Nepal has made little progress on transitional justice, Amnesty International Nepal saysThe rights group says despite making numerous commitments at international forums, the country achieved little in terms of real delivery.
Nepal has made no significant progress on transitional justice while there is clear regression on some fundamental human rights issues, as the country’s human rights record was reviewed last week at the UN Human Rights Council, a rights group said on Tuesday.
In a statement, Amnesty International Nepal said that even after five years from Nepal’s last Universal Periodic Review and more than 14 years after the end of the country’s decade-long armed conflict, victims continue to wait for truth, justice and reparations.
“Nepal has made numerous commitments at international forums but has achieved little in terms of real delivery,” Nirajan Thapaliya, director at Amnesty International Nepal, has been quoted as saying in the statement. “Since the second review in 2015, there has been no significant progress on transitional justice while there is clear regression on some fundamental human rights issues.”
Nepal’s decade-long armed conflict, in which 13,000 people lost their lives and thousands disappeared, ended in 2006 following a peace deal between then Maoist rebels and the government.
But it took nine long years to form the commissions to look into the insurgency-era cases.
However, even after six years, the progress in providing justice to the victims has been tardy, despite the government’s repeated commitments at home and the international forum to conclude the peace process “at the earliest.”
The third Universal Periodic Review cycle of Nepal was reviewed at the Human Rights Council in Geneva on January 21, as Minister of Foreign Affairs Pradeep Kumar Gyawali led the virtual delegation from Nepal.
Stating that Nepal had claimed there was significant progress on transitional justice during the second review in 2015 and the third review in 2021, Amnesty International Nepal has pointed at successive governments’ failure to amend the Enforced Disappearances Enquiry, Truth and Reconciliation Commission Act 2014 as ordered by the Supreme Court in 2014 and 2015, to bring them in line with international standards.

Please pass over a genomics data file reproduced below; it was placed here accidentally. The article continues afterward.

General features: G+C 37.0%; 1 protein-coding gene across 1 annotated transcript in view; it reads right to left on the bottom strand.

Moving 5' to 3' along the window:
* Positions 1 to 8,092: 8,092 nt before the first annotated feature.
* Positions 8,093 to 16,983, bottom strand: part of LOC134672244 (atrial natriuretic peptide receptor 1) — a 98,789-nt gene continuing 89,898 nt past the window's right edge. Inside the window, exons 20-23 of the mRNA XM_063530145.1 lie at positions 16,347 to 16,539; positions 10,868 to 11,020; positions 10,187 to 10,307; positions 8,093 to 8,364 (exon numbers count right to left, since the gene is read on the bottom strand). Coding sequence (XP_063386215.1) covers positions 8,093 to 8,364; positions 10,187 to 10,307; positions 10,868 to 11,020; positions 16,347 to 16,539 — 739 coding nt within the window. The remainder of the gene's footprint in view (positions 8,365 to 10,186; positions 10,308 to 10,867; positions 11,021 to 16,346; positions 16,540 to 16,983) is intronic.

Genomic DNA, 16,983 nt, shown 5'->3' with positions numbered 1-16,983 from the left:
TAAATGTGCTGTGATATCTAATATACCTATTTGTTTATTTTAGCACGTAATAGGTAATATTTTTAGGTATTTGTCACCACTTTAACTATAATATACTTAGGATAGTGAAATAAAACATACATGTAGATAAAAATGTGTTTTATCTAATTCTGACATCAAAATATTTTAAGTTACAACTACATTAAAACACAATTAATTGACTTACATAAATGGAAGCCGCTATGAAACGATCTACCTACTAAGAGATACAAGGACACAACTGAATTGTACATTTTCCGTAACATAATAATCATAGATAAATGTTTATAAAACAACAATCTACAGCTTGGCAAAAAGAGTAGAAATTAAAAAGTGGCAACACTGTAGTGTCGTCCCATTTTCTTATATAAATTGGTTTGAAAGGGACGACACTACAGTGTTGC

Pointing out the questions posed by member states to Nepal on many other human rights concerns, in addition to the unresolved issue of transitional justice during last week’s review, Thapaliya said, “Nepal must address the human rights concerns raised during the review and make necessary changes to laws, policies and practice.”
“The authorities must repeal the regressive provisions in a series of proposed laws that will likely compromise already guaranteed human rights,” said Thapaliya.
The statement added that various forms of freedoms remain under threat as the government has proposed a series of laws to restrict the right to freedom of expression and to detain individuals critical of the government.
“A series of draft laws including the Media Council Bill, the Information Technology Bill, and Nepal Special Service Bill proposed by the government in the past two years contain provisions that threaten to severely restrict freedom of expression and right to privacy,” said the rights body.
Amnesty International Nepal, in its statement, has also pointed out poor implementation of existing laws with some protection measures such as the laws on migrant workers’ rights, rights of the Dalits, women’s rights, and provisions relating to torture in the Penal Code.
“Despite enacting legislation to outlaw caste-based discrimination, violence and discrimination against Dalit people are widespread. Despite Nepal’s commitment to address torture and other ill-treatment, torture is widespread and the law is inadequate,” the statement reads.
The rights body has said that despite Nepal making commitment to ensure the effective functioning of the National Human Rights Commission in accordance with the Paris Principles during the 2015 review, there has been little action on the commission’s recommendations for prosecution of cases related to crimes under international law and human rights violations.
“On the contrary, in April 2019, the government proposed amendments to the National Human Rights Commission Act 2012 with measures that would undermine the independence and autonomy of the national rights body and limit its jurisdiction,” said the rights body.